The Dallas Morning News
D-FW lawmakers’ bills would allow Sunday liquor sales
Industry reaction is mixed to legislation focused on ready-to-drink cocktails
A couple of Texas Republican lawmakers want to end the state’s ban on Sunday liquor sales.
State Sen. Kelly Hancock, who represents Fort Worth, has filed a bill to allow grocery and convenience stores to sell ready-to-drink cocktails seven days a week. Rep. Justin Holland of Rockwall filed a similar bill in the Texas House last month.
Under current Texas law, ready-todrink cocktails made with vodka, tequila or other spirits are sold in liquor stores, which can’t be open on Sundays. Grocery and convenience stores are permitted to sell beer and wine on Sundays.
But Hancock said he wants to continue to keep “free market principles at the core of Texas’ economic success.”
“As industries innovate and new products become staples in the marketplace, it only makes sense for us to take a look at ways government can reduce regulatory red tape,” Hancock said in a statement from the Distilled Spirits Council of the United States.
Hancock did not respond to a request for comment or say whether he would support allowing liquor stores to open on Sundays.
Wholesale Beer Distributors of Texas, a trade association that opposes the bills, said the bills would allow teens as young as 16 to sell hard liquor. Currently, the minimum age to sell liquor is 21.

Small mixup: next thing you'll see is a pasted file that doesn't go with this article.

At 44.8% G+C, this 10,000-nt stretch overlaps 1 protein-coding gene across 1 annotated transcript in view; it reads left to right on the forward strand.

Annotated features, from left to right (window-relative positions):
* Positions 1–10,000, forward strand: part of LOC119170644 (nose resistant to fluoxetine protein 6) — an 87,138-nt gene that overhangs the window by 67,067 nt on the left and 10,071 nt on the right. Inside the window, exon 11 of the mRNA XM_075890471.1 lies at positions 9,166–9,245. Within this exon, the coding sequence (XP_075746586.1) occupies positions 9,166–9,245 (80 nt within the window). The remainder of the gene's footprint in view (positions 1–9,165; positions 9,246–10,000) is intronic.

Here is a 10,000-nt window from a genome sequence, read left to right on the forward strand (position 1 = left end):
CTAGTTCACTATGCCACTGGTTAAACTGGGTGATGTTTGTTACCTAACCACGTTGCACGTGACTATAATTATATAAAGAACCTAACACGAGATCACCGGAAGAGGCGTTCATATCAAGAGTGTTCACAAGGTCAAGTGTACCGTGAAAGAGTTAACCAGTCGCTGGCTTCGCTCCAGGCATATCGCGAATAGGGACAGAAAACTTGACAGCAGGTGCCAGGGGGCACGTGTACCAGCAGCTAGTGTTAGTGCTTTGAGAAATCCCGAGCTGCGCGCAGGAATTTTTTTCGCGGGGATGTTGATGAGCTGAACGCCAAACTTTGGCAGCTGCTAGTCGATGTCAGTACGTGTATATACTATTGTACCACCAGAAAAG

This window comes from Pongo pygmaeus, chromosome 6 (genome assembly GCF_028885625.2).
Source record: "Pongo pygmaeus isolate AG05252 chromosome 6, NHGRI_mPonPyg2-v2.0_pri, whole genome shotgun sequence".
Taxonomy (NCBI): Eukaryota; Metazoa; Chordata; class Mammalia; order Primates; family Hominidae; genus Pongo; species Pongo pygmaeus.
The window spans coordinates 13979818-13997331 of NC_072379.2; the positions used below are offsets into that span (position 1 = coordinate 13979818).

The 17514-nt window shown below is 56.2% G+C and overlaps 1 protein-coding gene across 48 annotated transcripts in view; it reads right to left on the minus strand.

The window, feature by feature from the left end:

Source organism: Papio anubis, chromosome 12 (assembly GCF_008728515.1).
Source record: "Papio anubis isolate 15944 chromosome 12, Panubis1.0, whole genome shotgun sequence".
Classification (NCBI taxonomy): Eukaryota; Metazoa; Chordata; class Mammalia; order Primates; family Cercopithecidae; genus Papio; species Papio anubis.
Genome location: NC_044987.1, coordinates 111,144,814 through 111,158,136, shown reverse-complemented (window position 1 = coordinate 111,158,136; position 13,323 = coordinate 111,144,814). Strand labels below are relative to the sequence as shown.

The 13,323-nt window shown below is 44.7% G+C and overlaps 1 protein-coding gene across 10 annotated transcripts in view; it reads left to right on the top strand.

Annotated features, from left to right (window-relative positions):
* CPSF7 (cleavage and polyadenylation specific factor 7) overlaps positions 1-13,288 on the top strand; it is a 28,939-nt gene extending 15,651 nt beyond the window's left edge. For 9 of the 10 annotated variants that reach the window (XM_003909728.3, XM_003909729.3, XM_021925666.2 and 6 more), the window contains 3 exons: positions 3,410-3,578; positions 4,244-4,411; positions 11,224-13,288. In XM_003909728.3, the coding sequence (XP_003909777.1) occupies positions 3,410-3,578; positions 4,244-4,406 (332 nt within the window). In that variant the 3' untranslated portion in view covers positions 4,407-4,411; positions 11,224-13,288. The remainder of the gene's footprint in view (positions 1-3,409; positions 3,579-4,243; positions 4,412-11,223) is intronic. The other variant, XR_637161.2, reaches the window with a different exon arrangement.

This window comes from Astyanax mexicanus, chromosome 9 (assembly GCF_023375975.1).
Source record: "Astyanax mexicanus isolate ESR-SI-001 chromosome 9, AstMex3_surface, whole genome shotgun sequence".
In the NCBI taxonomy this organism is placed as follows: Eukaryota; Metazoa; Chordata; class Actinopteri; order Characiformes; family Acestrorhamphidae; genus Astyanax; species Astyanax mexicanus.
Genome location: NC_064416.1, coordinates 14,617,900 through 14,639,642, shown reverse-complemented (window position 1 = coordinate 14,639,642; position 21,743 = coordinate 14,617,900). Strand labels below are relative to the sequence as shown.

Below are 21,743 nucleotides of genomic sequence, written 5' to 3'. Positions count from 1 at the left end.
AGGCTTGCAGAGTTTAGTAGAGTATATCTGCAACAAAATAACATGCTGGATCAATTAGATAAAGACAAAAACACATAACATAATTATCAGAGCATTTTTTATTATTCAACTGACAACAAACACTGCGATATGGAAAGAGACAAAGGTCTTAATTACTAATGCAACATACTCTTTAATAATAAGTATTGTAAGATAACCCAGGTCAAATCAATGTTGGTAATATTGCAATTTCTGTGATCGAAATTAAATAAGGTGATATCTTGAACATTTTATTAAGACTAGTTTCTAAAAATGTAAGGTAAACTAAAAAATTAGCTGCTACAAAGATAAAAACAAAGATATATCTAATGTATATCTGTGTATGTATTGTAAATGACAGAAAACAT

“There is no great consumer demand to make this drastic change to Texas liquor law,” the trade association’s president, Tom Spilman, said in an email.
The bills come two years after Texas moved to considerably loosen restrictions on alcohol sales. State leaders changed the law to allow restaurants to sell to-go drinks and permit beer and wine sales on Sunday mornings. Before that, sales were prohibited before noon.
Texas has restricted liquor sales on Sundays since 1935, when the Texas Liquor Control Act was passed in response to the repeal of Prohibition. Bills to allow liquor stores to open on Sundays failed in the past.
But the rise in ready-to-drink cocktails might help soften the ban. Drinks like canned Ranch Water from Dallasbased Ranch2o and whiskey-based cocktails from Fort Worth’s TX Whiskey distillery have helped drive the surge.
Premixed cocktails generated $1.6 billion in sales in the U.S. in 2021, up more than 40% from the previous year, according to the Distilled Spirits Council, a trade association representing producers and marketers. By 2025, canned cocktails are predicted to account for 8% of all alcohol sales, doubling the share since 2020, according to International Wines and Spirits Record, which analyzes alcohol sales.
“States all across the U.S. are taking a look at beverage laws to ensure consumers of these products are being treated fairly, and Texas consumers should not get left behind,” Chris Swonger, president and CEO of the Distilled Spirits Council, said in a statement. “Legislative leaders in Texas should not be picking winners and losers in the marketplace.”